Dolls, diversity and dismantling stereotypes | Sex in the Suburbs

Dear Mattel,

Props for staying in the conversation about diversity.

I mean, I don’t hold you personally responsible for all the body dysmorphia, eating disorders, racism and sexism in our society.

But here’s the thing.

When we are trying to help children learn through creative play, it’s helpful if they can find themselves in the scenario.

Thanks for broadening the choices kids have from blond-hair, blue-eyed and impossibly proportioned, to include different skin tones, body shapes, hair styles and more.

It’s not world peace, but it’s a start.

When children and adults consume media that portray “attractiveness” as thin, large-breasted women and ripped tough guys, those messages get into our brains.

These “attractiveness messages” are surprisingly prevalent in our culture.

As a matter of fact, children and teens receive over 5,000 of them a year — people trying to influence what they’ll think is attractive and buy something (in your case, a doll — or several dolls).

We also know that just three minutes of looking at a fashion magazine with all those digitally altered images makes most people depressed.

Your inclusion of different body types, sizes, shapes and colors is a start. Your inclusion of different hairstyles for both your male and female dolls is also admirable. Thank you for representing some different cultures with skin tones, facial features, body types and hairstyles.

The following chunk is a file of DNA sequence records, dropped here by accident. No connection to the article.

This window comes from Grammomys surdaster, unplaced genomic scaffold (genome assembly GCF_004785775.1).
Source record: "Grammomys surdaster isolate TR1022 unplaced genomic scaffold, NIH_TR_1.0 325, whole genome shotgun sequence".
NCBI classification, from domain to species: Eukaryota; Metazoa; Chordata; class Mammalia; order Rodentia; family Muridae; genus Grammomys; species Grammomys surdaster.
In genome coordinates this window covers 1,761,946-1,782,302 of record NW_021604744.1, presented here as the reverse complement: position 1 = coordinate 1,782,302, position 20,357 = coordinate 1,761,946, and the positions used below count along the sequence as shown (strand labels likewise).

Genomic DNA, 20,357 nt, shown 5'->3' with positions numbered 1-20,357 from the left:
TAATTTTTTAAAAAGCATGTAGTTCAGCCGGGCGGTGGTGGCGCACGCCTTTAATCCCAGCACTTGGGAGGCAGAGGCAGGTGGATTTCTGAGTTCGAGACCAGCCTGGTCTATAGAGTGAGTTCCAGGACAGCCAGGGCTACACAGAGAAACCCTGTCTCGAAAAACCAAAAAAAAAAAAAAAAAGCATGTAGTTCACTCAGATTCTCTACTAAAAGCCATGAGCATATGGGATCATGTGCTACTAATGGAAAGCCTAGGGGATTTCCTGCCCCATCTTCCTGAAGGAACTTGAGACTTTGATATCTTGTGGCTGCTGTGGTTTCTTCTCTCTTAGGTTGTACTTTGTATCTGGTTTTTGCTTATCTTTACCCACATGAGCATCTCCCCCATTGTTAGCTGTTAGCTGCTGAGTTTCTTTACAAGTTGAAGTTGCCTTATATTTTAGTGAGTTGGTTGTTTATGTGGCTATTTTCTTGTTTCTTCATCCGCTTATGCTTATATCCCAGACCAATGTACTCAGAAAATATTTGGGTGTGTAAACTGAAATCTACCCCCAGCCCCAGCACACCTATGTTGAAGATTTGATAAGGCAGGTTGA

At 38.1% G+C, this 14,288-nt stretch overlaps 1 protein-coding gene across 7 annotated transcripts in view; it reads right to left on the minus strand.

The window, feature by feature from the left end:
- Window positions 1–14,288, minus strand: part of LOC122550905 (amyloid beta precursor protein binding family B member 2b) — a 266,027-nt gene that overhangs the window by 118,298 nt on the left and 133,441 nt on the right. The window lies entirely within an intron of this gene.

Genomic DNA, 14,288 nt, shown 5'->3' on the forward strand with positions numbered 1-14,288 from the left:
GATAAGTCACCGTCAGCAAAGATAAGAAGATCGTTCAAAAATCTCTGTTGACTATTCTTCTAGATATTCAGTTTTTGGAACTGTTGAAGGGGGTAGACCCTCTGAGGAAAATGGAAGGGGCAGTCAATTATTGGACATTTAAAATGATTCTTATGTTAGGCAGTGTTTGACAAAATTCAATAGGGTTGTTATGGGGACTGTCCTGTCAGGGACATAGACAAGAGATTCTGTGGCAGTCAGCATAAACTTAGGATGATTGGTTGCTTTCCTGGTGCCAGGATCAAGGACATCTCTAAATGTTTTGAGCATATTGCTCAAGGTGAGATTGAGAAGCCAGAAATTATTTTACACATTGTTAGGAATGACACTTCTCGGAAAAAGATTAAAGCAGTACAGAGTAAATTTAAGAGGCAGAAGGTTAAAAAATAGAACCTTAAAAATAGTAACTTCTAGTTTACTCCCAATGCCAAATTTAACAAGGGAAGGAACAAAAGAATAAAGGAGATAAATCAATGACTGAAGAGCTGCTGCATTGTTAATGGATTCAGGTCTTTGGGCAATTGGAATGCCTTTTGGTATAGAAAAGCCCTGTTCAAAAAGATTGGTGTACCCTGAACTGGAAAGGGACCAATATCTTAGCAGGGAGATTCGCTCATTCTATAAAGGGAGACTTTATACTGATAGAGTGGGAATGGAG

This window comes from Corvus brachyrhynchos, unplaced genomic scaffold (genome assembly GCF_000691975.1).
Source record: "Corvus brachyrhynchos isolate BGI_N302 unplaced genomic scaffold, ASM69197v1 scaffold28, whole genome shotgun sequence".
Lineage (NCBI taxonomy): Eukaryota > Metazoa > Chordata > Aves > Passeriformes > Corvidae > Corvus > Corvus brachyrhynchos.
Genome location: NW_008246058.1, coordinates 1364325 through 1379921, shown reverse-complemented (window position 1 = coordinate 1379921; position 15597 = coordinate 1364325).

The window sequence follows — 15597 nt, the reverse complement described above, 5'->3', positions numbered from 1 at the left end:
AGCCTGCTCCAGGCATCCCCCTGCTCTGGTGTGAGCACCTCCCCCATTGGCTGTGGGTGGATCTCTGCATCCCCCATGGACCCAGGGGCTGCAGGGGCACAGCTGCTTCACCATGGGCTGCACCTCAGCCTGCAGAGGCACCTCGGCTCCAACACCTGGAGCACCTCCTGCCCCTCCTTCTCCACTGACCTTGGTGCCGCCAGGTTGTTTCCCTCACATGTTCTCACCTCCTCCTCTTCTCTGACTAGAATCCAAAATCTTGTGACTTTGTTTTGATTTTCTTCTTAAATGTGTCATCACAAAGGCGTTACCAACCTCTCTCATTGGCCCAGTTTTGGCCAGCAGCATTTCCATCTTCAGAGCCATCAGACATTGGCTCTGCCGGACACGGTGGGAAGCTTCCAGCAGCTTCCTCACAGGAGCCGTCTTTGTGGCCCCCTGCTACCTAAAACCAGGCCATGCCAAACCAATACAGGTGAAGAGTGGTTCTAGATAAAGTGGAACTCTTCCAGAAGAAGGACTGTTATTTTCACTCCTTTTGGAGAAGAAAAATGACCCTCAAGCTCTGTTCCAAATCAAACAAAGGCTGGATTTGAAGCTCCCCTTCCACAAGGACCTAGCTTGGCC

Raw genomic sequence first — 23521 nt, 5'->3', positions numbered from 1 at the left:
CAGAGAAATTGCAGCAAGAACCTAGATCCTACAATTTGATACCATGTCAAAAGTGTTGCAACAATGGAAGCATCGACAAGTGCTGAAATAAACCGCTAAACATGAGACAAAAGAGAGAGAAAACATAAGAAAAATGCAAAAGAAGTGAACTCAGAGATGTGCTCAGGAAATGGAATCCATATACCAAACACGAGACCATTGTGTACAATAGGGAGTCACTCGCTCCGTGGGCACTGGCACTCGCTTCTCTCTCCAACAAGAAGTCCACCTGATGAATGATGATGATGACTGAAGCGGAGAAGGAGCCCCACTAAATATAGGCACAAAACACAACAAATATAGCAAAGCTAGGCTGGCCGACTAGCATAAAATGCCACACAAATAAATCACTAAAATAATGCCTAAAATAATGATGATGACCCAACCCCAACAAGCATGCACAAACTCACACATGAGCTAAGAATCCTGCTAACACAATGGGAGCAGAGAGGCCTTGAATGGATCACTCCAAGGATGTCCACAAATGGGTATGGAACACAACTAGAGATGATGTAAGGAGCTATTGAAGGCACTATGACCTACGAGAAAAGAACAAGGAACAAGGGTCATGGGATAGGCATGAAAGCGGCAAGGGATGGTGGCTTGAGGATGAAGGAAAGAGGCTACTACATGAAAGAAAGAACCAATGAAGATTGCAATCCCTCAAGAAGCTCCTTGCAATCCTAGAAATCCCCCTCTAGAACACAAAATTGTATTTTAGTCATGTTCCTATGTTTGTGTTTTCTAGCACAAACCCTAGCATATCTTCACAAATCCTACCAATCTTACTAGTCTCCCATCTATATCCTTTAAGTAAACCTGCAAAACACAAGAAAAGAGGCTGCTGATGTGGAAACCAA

I know that some folks are all, “It’s just a doll!” But you and I know that, through play, children learn about life.

They resolve conflicts, imagine scenarios and practice behaviors that become life skills.

Being able to do so with more than blond-haired, blue-eyed, impossibly proportioned props today is helpful, especially in America today.

In case there are still people who don’t see the connection, let’s review:

• Only one in 10 white Americans is naturally blond.

• Not all people with blond hair have blue eyes, making the classic Barbie and Ken coloring even more rare.

• Barbie’s original proportions in real life wouldn’t even leave room for all her vital organs.

• Body dysmorphia affects about one in every 100 people and includes obsessing about a part of the body thought to be ugly or in need of correction. Causes of this disorder include societal pressure and cultural expectations around attractiveness.

Sure, these are dolls, and it’s important to remember that play is the work of our children. Helping normalize diversity in bodies through play is a step in the right direction.

Thanks again for helping start, continue and grow better conversations about diversity in our society.

Amy Johnson is a trainer and educator in the Pacific Northwest. She specializes in sexuality education and in promoting safe and healthy sexuality culture in faith communities. All opinions are her own. She can be reached at

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